How to Write an Effective CV
Anyone can write a CV, but writing a good CV is an entirely different matter. Here we provide a step-by-step guide to crafting a CV that genuinely showcases your talents to potential employers and helps you steer clear of common oversights.
What is a CV?
The term CV or Curriculum Vitae can be traced back to Latin origin and means “path of life”. It sums up a candidate’s strengths in brief and provides the first opportunity to impress an employer.
Constructing a CV
A CV is worth getting right so that it sells you to an employer. An employer will typically spend 10-15 seconds scanning a CV, which means it is of paramount importance to use positive language and emphasize your key skills concisely. A CV should be no more than 2 pages long. The basic format of a CV ought to include:
- Personal details: include name, address, phone number and email address
- Personal profile: outline your special skills and experience. Make it clear to the employer why you’re the right person for the job
- Career history: list your employment history in chronological order, starting from most recent to oldest and give short descriptions of each, highlighting commonalities with the job you are applying for.
- Educational qualifications and training: include the most recent qualification first and mention names of colleges or universities with dates attended, plus grades unless poor!
- Additional achievements: mention traits and key competencies that could be relevant for your desired job, such as computer languages.
- Interests: it’s up to you whether to include this but it can be helpful to demonstrate that you possess the qualities required for the role, such as teamwork or leadership, through actual examples.
- References: it’s good to have two or more, including a recent employer, though it is not necessary to provide their details; instead simply state that references are available on request.
Regardless of your experience or the role you are applying for, employers expect to see a certain standard of presentation. Silly mistakes are a big no-no in CV writing. Here are some pointers to make your CV stand out:
- Stick to a straightforward font like Arial or Times New Roman in black, 11 or 12 points
- Be consistent with formatting and use bold type and italics sparingly
- Check and re-check your spelling and punctuation. Do not always rely on a spell checker
- Succinct sentences are easier to scan for recruiters who may spend only a few seconds reading it
- While accentuating your abilities, use bullet points to break up blocks of text. Of course you have a lot to say, but leave some white space on the page. The fewer words you use, the more impact they’ll have
- Follow up your claims by adding figures to support facts wherever you can, i.e. be quantitative as well as qualitative
- Focus on how the employer would benefit from hiring you rather than simply listing what you have done. This job market is about the company, not the candidate
- When emailing your CV as an attachment, include your name in the file title to prevent it from getting lost in a folder with hundreds of other documents labelled “CV”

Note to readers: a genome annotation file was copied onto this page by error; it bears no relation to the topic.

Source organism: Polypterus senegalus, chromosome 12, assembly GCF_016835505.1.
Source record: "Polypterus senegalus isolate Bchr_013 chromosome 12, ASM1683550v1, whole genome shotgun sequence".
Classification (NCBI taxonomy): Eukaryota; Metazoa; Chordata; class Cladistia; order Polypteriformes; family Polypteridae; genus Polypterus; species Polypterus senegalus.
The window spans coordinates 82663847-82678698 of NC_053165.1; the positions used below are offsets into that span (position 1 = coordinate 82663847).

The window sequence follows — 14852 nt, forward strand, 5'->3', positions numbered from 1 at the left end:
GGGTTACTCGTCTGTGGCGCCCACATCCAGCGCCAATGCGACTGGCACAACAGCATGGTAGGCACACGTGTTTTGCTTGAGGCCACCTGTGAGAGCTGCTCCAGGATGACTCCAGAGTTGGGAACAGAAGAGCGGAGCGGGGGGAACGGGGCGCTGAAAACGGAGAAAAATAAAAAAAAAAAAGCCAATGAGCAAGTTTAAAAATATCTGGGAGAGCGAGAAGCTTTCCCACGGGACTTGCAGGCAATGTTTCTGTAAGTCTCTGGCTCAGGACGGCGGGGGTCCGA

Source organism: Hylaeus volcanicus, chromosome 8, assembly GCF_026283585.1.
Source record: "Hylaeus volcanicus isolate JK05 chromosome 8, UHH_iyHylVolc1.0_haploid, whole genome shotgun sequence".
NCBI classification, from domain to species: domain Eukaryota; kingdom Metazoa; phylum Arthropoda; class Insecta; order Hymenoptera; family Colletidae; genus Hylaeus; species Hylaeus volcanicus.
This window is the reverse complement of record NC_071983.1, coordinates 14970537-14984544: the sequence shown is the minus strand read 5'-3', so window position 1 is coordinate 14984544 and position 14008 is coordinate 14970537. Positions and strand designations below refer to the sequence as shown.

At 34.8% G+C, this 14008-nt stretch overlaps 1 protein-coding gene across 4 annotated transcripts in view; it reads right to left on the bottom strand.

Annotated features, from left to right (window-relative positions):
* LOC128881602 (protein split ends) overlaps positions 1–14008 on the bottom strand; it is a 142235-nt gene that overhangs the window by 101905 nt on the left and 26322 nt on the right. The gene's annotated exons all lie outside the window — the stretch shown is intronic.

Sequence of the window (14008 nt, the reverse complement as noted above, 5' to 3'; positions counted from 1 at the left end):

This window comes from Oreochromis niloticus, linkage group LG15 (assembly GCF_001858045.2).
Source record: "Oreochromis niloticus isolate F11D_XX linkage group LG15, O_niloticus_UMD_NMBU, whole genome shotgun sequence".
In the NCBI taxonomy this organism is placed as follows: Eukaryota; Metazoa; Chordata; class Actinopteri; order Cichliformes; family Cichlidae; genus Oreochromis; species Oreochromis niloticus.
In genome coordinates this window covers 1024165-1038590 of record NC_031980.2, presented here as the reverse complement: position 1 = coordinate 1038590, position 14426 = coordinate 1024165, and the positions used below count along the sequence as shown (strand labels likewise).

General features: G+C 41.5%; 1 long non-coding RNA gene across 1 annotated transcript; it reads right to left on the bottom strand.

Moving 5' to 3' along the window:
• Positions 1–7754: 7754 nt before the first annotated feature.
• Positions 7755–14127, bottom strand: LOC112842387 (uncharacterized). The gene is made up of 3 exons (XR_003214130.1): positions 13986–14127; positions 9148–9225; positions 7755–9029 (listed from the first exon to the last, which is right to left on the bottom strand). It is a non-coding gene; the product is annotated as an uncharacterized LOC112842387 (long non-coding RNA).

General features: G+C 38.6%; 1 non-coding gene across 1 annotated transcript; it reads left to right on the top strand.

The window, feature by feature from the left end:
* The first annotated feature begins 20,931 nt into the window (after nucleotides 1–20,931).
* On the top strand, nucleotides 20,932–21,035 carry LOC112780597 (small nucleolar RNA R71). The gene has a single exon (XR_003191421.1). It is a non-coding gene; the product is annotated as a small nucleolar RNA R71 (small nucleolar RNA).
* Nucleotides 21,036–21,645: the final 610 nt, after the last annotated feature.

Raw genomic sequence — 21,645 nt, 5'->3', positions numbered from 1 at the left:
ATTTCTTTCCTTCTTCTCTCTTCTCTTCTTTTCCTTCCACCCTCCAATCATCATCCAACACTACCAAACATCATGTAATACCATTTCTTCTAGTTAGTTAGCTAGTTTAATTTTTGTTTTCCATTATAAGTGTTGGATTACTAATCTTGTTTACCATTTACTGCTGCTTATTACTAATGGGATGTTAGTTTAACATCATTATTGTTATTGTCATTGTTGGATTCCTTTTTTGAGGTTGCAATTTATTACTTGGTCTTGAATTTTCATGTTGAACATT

- Consider customizing your CV for a job you are keen on by matching its requirements
What NOT to do
- Never lie on a CV. Even if you get the job, it’s probable that you will not be able to live up to false claims and risk being sacked if found out
- Don’t write in the first person. Avoid using self-referential pronouns as much as possible
- It’s not necessary to allocate the same space to each position. Relevancy must be considered first
- There is no need to list every employer you have ever worked for, especially if you have been working for a long time
- Don’t use a funny email address. Instead, create one which sounds professional
- Stay away from using unsubstantiated superlatives to describe yourself, such as “greatest”, which can be difficult to uphold
- Do not put a photo on your CV unless it is extremely presentable and neat with a clear background
We suggest you seek feedback from an expert if you are not getting invited for interviews and if you feel that your CV does not play to your strengths.
7 Steps To The Perfect Cover Letter
Always include a cover letter while applying for jobs as it provides an overview of your suitability for the role. It is a tool that can be leveraged to set yourself apart from the competition and state why you are sending the application. You could also provide a reference point for where you learned about the organization and the vacancy.
- Employer details, Company name and address
- Applicant details, Your contact details including your name, email address, telephone number and address.
- The current date
- The Salutation. If you don't know the name, stick to “Dear Sir/ Madam”.
- Introduction. You should instantly engage the employer. State your reason for applying and where you heard of the vacancy. Try to show a genuine interest for the company.
What you can offer them. Indicate what you have to offer. Summarize relevant experience and skills related to the position.
- Closing paragraph. Thank the employer for their time and consideration; say that you look forward to hearing from them.
- "Yours sincerely" if you are sending the letter to a named person, otherwise use "Yours faithfully".
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